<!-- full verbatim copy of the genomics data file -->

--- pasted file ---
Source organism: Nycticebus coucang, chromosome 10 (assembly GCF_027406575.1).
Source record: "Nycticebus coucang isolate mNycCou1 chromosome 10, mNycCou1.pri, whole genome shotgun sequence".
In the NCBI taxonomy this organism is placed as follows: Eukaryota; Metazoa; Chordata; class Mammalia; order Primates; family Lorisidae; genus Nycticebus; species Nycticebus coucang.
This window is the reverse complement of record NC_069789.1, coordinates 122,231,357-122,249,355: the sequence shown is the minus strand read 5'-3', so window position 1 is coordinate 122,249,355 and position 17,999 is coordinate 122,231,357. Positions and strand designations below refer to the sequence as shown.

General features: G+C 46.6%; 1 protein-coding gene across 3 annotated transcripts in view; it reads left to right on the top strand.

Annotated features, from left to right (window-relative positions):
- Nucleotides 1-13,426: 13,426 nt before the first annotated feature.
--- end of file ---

Source organism: Nycticebus coucang, chromosome 10 (assembly GCF_027406575.1).
Source record: "Nycticebus coucang isolate mNycCou1 chromosome 10, mNycCou1.pri, whole genome shotgun sequence".
In the NCBI taxonomy this organism is placed as follows: Eukaryota; Metazoa; Chordata; class Mammalia; order Primates; family Lorisidae; genus Nycticebus; species Nycticebus coucang.
This window is the reverse complement of record NC_069789.1, coordinates 122,231,357-122,249,355: the sequence shown is the minus strand read 5'-3', so window position 1 is coordinate 122,249,355 and position 17,999 is coordinate 122,231,357. Positions and strand designations below refer to the sequence as shown.

General features: G+C 46.6%; 1 protein-coding gene across 3 annotated transcripts in view; it reads left to right on the top strand.

Annotated features, from left to right (window-relative positions):
- Nucleotides 1-13,426: 13,426 nt before the first annotated feature.